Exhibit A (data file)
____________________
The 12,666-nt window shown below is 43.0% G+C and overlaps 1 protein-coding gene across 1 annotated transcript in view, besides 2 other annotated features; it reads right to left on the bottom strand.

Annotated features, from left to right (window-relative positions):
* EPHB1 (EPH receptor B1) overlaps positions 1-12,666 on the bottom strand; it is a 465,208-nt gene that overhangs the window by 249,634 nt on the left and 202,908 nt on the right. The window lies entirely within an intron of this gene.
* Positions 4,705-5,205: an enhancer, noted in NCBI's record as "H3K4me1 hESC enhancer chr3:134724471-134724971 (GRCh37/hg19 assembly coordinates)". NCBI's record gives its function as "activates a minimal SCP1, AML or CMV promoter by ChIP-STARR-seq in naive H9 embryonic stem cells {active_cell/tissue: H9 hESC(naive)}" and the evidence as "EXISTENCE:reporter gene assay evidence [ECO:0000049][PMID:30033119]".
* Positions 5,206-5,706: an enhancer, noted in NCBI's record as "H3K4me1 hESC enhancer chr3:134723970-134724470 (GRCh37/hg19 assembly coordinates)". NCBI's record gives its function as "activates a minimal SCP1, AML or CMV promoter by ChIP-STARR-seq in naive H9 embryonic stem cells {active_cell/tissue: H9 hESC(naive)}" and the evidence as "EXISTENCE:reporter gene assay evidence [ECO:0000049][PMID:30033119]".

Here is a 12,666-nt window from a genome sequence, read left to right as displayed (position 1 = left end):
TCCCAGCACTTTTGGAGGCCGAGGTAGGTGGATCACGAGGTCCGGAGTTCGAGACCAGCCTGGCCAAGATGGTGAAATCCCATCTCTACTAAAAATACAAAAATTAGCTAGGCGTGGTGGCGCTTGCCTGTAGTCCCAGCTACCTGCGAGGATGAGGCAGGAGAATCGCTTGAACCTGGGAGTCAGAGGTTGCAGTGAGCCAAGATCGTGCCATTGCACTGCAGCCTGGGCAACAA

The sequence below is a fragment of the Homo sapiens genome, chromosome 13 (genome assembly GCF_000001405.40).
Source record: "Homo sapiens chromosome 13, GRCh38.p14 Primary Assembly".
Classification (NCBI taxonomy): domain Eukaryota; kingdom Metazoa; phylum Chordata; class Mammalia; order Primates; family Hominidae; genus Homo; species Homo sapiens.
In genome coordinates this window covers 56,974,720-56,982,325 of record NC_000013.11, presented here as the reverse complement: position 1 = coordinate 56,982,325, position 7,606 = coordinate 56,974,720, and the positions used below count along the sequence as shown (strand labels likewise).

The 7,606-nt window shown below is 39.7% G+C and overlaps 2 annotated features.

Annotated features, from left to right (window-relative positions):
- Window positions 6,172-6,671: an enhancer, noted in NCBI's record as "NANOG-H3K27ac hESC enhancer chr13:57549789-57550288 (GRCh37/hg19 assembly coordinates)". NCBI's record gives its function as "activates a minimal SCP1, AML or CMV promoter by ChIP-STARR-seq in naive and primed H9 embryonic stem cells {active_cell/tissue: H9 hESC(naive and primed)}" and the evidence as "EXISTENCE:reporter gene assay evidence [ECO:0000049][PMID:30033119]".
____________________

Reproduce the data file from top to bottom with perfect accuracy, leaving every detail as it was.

The 12,666-nt window shown below is 43.0% G+C and overlaps 1 protein-coding gene across 1 annotated transcript in view, besides 2 other annotated features; it reads right to left on the bottom strand.

Annotated features, from left to right (window-relative positions):
* EPHB1 (EPH receptor B1) overlaps positions 1-12,666 on the bottom strand; it is a 465,208-nt gene that overhangs the window by 249,634 nt on the left and 202,908 nt on the right. The window lies entirely within an intron of this gene.
* Positions 4,705-5,205: an enhancer, noted in NCBI's record as "H3K4me1 hESC enhancer chr3:134724471-134724971 (GRCh37/hg19 assembly coordinates)". NCBI's record gives its function as "activates a minimal SCP1, AML or CMV promoter by ChIP-STARR-seq in naive H9 embryonic stem cells {active_cell/tissue: H9 hESC(naive)}" and the evidence as "EXISTENCE:reporter gene assay evidence [ECO:0000049][PMID:30033119]".
* Positions 5,206-5,706: an enhancer, noted in NCBI's record as "H3K4me1 hESC enhancer chr3:134723970-134724470 (GRCh37/hg19 assembly coordinates)". NCBI's record gives its function as "activates a minimal SCP1, AML or CMV promoter by ChIP-STARR-seq in naive H9 embryonic stem cells {active_cell/tissue: H9 hESC(naive)}" and the evidence as "EXISTENCE:reporter gene assay evidence [ECO:0000049][PMID:30033119]".

Here is a 12,666-nt window from a genome sequence, read left to right as displayed (position 1 = left end):
TCCCAGCACTTTTGGAGGCCGAGGTAGGTGGATCACGAGGTCCGGAGTTCGAGACCAGCCTGGCCAAGATGGTGAAATCCCATCTCTACTAAAAATACAAAAATTAGCTAGGCGTGGTGGCGCTTGCCTGTAGTCCCAGCTACCTGCGAGGATGAGGCAGGAGAATCGCTTGAACCTGGGAGTCAGAGGTTGCAGTGAGCCAAGATCGTGCCATTGCACTGCAGCCTGGGCAACAA

The sequence below is a fragment of the Homo sapiens genome, chromosome 13 (genome assembly GCF_000001405.40).
Source record: "Homo sapiens chromosome 13, GRCh38.p14 Primary Assembly".
Classification (NCBI taxonomy): domain Eukaryota; kingdom Metazoa; phylum Chordata; class Mammalia; order Primates; family Hominidae; genus Homo; species Homo sapiens.
In genome coordinates this window covers 56,974,720-56,982,325 of record NC_000013.11, presented here as the reverse complement: position 1 = coordinate 56,982,325, position 7,606 = coordinate 56,974,720, and the positions used below count along the sequence as shown (strand labels likewise).

The 7,606-nt window shown below is 39.7% G+C and overlaps 2 annotated features.

Annotated features, from left to right (window-relative positions):
- Window positions 6,172-6,671: an enhancer, noted in NCBI's record as "NANOG-H3K27ac hESC enhancer chr13:57549789-57550288 (GRCh37/hg19 assembly coordinates)". NCBI's record gives its function as "activates a minimal SCP1, AML or CMV promoter by ChIP-STARR-seq in naive and primed H9 embryonic stem cells {active_cell/tissue: H9 hESC(naive and primed)}" and the evidence as "EXISTENCE:reporter gene assay evidence [ECO:0000049][PMID:30033119]".